Innovative Island Solutions: From the Poles to the Tropics
Date: 8 December 2015
Location: Maison de la Nouvelle Calédonie
Host: Aruba and Seychelles
Strategic Priority: Building resilient and sustainable island communities through innovative partnerships
Islands are on the frontline of climate change. From the poles to the tropics they are experiencing significant and catastrophic climate impacts. Given their often-small size and limited resources, islands have long been leaders in adaptation and resilience.
On Tuesday December 8, a number of visionary island leaders from tropical Aruba and Seychelles to the Arctic of Greenland came together in Paris to showcase their innovative solutions in tackling climate change and to reinforce the need for greater action on all islands.
“For the last two weeks islands have come together in Paris to raise our voices individually and collectively to indicate our particular vulnerability,” stated H.E. Mike Eman, Prime Minister of Aruba who co-hosted the event with Seychelles’ Minister for Environment, Energy and Climate Change, The Hon. Didier Dogley.
Although islands are the most vulnerable to climate change Minister Dogley highlighted that through continuing to “strengthen our relationship with all islands, from Europe overseas to the islands of the United States and Small Island Developing States; together we are showing the world how to build a resilient and sustainable future.”
The Minister for Overseas France, Mme George Pau-Langevin believes “it is very important to highlight the innovative initiatives to fight climate change in the islands." Held as part of the United Nations climate change conference in Paris, France, at the Maison de la Nouvelle Calédonie, and coordinated by the Association of Overseas Countries and Territories (OCTA) and Global Island Partnership (GLISPA) with the support of the European Union, this event was an opportunity to celebrate the cultural diversity of the worlds islands while recognizing their connection through one ocean.
The following innovative solutions were showcased through the event:
Aruba, H.E. Michiel Godfried "Mike" Eman, Prime Minister shared Aruba’s 2020 Vision that sets a target for 100% sustainable energy and fuel independence by 2020 announced at the Rio+20 sustainable development conference in 2012. He indicated that this target merges sustainability with innovation, “during this quest we hope to attract more knowledge and better financing. We can’t do it alone.” A platform to partners to engage in supporting Aruba meet their goals is through the annual Green Aruba 2020 conference which has become a successful platform for sharing information, practical knowledge, and best practices.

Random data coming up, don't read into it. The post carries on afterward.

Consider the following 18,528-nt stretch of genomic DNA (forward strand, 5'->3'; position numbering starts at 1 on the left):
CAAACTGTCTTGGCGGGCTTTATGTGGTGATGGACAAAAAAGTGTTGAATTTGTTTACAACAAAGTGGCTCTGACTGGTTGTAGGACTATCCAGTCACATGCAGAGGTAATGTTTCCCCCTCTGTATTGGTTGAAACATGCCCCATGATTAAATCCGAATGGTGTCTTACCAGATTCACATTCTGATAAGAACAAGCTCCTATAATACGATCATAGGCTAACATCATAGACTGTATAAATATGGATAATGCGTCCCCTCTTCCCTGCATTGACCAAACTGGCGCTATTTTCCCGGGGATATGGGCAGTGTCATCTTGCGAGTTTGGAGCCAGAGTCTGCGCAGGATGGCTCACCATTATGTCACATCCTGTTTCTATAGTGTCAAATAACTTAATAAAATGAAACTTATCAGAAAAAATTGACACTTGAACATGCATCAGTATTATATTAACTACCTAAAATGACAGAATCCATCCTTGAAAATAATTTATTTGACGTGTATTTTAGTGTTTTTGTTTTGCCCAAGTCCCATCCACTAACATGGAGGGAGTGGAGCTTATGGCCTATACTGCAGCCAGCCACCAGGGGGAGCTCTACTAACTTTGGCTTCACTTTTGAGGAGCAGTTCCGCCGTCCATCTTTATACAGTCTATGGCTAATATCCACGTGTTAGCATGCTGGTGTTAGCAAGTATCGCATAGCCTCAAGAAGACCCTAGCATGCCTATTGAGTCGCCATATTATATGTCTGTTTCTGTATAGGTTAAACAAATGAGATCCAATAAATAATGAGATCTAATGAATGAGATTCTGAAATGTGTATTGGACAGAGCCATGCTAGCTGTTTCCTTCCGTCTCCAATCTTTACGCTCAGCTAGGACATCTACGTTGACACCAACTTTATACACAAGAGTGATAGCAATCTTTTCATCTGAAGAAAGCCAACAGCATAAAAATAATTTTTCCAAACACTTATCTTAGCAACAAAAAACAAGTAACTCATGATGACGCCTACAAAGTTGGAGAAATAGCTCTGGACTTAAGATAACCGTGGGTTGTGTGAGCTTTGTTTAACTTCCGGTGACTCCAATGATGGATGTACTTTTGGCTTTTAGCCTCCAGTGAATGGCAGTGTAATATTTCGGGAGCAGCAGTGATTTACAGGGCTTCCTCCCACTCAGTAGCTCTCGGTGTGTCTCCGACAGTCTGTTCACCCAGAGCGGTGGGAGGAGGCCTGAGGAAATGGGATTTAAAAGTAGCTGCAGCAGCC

Republic of Seychelles, H.E. Didier Dogley, Minister for Environment and Energy announced that Seychelles has concluded a historic USD30million debt restructure to fund their adaptation to climate change with the Paris Club creditors and South Africa. The agreement, reached with the support of The Nature Conservancy and through the platform of GLISPA, forms a key building block to advance a sustainable blue economy in Seychelles including conserving 30% of their Exclusive Economic Zone or about 400 000km2 as protected area with 15% of the EEZ in no take zones.” The Minister further highlighted that island leaders are taking innovations, such as the debt swap, forward to build resilience and invited those who want to support islands to join them through GLISPA and implementation of their 2030 strategy.